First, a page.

Cricket in England spent 2019 oscillating between breathless, disbelieving joy, and suspicion at what the future may hold.
Cricket is a complex sport which takes a long time to play – even a T20 match is much longer than the longest footbal or rugby contest – and it stimulates reflection. And, when human beings think about things, they can be optimistic or they can be pessimistic, they can be serene or they can be angry; they can focus on problems or they can offer solutions. In 2019, blogs did all these things.
Matt Becker, at Limited Overs (limitedovers.wordpress.com), gave his customary deeply felt American take on events at Lord’s on 14 July, and the role played by Ben Stokes. ‘Stokes, shaking off Bristol once and for all. Stokes, so tired at the end he could barely lift his arms. Stokes, leaning on his bat, in the shadows of a London late afternoon…begging for his chance to win it for his adopted country, only to fall just short. And then a few minutes later, walking out to bat the super over his kit grass stained and filthy, ready to give just a little bit more’.
So much for Sunday’s hero, whose season-defining brilliance had just begun. For all that day’s drama, and the unprecedented nature of its conclusion, James Morgan, at The Full Toss (thefulltoss.com), adopted a more nuanced position. Amid the celebrations, and the peculiar experience of talking about cricket to people who have never previously shown any interest in it, Morgan spoke for those of us who felt conflicted about the game and its outcome.
‘Why did England have the opportunity to bat first? Again it’s just an unfair technicality. It’s written in the rules that the team batting second in the main event gets to bat first in the super over. Why this should be the case nobody knows. It just is. And there’s no rhyme or reason for it’. ‘…Ultimately an outrageous fluke and a random technicality determined the outcome’.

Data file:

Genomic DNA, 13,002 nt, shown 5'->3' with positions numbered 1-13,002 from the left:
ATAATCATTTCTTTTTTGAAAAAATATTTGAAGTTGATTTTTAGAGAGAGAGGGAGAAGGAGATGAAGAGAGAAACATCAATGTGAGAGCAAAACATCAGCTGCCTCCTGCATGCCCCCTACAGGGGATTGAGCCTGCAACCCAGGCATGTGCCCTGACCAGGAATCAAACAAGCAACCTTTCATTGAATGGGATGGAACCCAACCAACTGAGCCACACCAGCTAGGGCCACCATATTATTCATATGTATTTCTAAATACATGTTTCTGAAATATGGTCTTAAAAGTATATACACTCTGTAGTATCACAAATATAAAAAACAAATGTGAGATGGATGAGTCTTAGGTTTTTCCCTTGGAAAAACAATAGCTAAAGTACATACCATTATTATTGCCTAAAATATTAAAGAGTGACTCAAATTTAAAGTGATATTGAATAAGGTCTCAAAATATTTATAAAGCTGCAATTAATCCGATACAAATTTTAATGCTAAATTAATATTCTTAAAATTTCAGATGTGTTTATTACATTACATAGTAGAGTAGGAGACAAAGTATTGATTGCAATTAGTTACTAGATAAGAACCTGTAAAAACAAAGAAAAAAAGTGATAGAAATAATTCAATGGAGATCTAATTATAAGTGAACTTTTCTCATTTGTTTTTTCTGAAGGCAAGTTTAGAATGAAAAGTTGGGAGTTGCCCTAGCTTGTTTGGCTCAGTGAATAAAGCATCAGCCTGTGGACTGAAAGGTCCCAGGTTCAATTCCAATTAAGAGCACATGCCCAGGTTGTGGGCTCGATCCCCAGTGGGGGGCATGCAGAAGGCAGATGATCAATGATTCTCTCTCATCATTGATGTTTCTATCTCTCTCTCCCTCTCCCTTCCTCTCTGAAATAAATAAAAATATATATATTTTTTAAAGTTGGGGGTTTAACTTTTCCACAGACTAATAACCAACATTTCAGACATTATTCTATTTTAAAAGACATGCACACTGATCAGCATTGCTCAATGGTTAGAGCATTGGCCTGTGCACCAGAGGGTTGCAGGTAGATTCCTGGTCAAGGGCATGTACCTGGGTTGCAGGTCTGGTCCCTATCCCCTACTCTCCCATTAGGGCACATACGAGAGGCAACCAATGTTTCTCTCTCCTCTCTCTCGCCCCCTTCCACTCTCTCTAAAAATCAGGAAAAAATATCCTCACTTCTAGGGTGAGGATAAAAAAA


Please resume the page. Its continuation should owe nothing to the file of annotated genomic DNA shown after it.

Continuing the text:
‘So did England deserve to win yesterday’s World Cup final? In my opinion, no. But are they worthy world champions? Oh yes. Undoubtedly. This tournament was a marathon not a sprint. And we outlasted every other team through pure talent and immense character’.
When Ben Stokes consolidated his legend at Headingley in late August, Rick Walton (cricketmanwales.com) captured both his sense of place and time, and his amazement, at what we had all just witnessed. ‘Ben Stokes. Crazy, wonderful, tattooed euphoria and a free glass of chilled white from young Tom…’. ‘How in god’s name did it actually happen? From Buttler/Woakes, how the hell did that happen?’
Meanwhile, The Hundred hung like a spectre over the game’s future. Steve Dolman, at Peakfan’s Blog (derbyshirecricket.blogspot.com), spoke for many. ‘Since it was first touted, the marketing and publicity behind this competition has been a shambles. From saying it was not aimed at the traditional fan (silly) to simplifying it for Mums and kids (patronising) to choosing Test Grounds to host it, but not Durham (absurd) it has been pathetic’.
Away from all the discontent, Marco Jackson (frominsideright.wordpress.com), with a series of ‘Trips in Cricket’, provided a reminder of the emotions that are stirred by days at the cricket, and by wonderfully evocative and elegant writing. One of his posts about a visit to the St. Lawrence Ground in Canterbury was so stunningly good that it seems invidious to reproduce any extracts in isolation. However, he did leave the reader with a vivid memory of late summer and an admirable piece of cricket-watching philosophy:
‘By now, the peak of summer is come and gone, the greens turned brown, the grasses now bent and bowed yb harvest and harvester. The days themselves may still be golden, but the fields tell the story of an Autumn that will soon be upon them. Enjoy the summer while it lasts, they say, and I intended to do just that; make cricketing hay while the sun shines’.
Wisden Cricketers’ Almanack, 2020